The state pension is vital for retirees, but many are underpaid without realising and not getting the payments they deserve.
This was shown in April when 74,000 women were told they would get up to £23,000 each after being underpaid their state pension for years.
The errors focus on automatic cash increases for certain married women, widows and over-80s dating back to 1992 with “enhanced” pensions.
Most of this group will have been married when their husband got the full basic state pension, had husbands who hit state pension age after March 2008 or were married and had pensions less than the standard rate for married women.
The total bill to tackle the shortfalls will be about £2.7billion, according to the Department for Work and Pensions (DWP).
Almost 250,000 people have no state pension at all, according to pension firm Lane Clark & Peacock (LCP) last month.
LCP said these “missing pensioners” could not be explained by deferred pensions, gaps in National Insurance payments or by getting other benefits, ruling them out of the state pension.
How much should I be getting?
The full new state pension is £179.60 per week, though the actual amount you get depends on your National Insurance record. It is usually paid every four weeks, in arrears.
To get the full new state pension amount you must have paid 35 years of National Insurance contributions.
Older pensioners can claim the basic state pension of no more than £137.60 a week currently. This is open to men born before 6 April 1951 and women born before 6 April 1953.
What to do if you think your state pension is wrong
You can check how much you are being paid by monitoring your bank account or annual state pension statement.
If you think you might be one of the 74,000 married women short-changed out of your pension, you can use an online tool to find out here..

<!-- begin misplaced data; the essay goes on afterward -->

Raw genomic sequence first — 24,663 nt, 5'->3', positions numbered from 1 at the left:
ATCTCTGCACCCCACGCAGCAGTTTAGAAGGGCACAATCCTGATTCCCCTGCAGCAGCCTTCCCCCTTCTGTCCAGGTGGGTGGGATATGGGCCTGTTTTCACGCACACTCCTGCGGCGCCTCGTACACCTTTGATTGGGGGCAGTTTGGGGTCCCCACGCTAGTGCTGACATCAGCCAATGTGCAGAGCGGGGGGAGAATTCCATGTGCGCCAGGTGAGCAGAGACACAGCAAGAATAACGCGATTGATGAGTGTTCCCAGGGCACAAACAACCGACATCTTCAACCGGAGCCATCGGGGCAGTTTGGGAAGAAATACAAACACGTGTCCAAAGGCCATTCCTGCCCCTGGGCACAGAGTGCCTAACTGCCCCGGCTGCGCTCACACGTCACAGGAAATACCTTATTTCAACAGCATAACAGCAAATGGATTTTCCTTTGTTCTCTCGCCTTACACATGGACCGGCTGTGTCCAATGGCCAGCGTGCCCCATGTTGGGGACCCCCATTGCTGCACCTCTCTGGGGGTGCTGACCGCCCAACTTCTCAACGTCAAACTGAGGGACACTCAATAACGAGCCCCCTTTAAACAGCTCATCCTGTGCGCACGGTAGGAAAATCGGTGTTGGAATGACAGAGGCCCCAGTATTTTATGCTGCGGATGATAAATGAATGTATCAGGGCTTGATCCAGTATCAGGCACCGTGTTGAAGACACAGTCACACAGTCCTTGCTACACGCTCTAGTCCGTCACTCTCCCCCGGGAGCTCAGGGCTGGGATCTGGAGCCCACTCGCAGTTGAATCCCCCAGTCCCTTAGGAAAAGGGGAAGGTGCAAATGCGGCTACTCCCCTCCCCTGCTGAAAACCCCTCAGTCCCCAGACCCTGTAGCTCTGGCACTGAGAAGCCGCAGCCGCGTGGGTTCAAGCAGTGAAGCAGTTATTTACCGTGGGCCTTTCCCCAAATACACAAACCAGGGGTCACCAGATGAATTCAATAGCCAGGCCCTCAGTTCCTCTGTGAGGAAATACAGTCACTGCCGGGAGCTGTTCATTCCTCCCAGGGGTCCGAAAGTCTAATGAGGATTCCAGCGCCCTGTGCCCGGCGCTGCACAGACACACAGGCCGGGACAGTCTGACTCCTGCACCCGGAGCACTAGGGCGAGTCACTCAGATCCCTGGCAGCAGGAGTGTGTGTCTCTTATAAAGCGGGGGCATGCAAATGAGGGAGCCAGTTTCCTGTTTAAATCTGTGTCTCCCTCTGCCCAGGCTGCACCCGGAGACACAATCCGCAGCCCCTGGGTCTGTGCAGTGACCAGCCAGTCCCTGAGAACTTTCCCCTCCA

It was created by Sir Steve Webb, the former pensions minister.
If you think you have not had the correct state pension amount for any other reason, you should contact the Pensions Service arm of the DWP directly.
You can call on 0800 731 0469, but be aware that the lines are only open from 9.30am to 3.30pm Monday to Friday.
Moira O’Neill, head of personal finance at interactive investor, said: “But don’t rely on these forecasting tools completely as state pensions can change, and are likely to change further.
“In fact, future generations can expect some serious watering down of the state pension. It may not be paid until you are 70 or even 75. Or it might be much less than it is now.”
From next January, British expats in Australia, Canada and New Zealand will not be able to count time spent in these countries as part of the qualification for their state pension .
This applies to UK citizens living in the countries since before March 1 2001.
At present, expats in these countries can still get National Insurance credits while abroad, but the rule change will put them in the same group as most other countries. This means the period abroad won’t count towards their retirement pot.
Read More: Thousands underpaid on state pension – how to check if your weekly rate is correct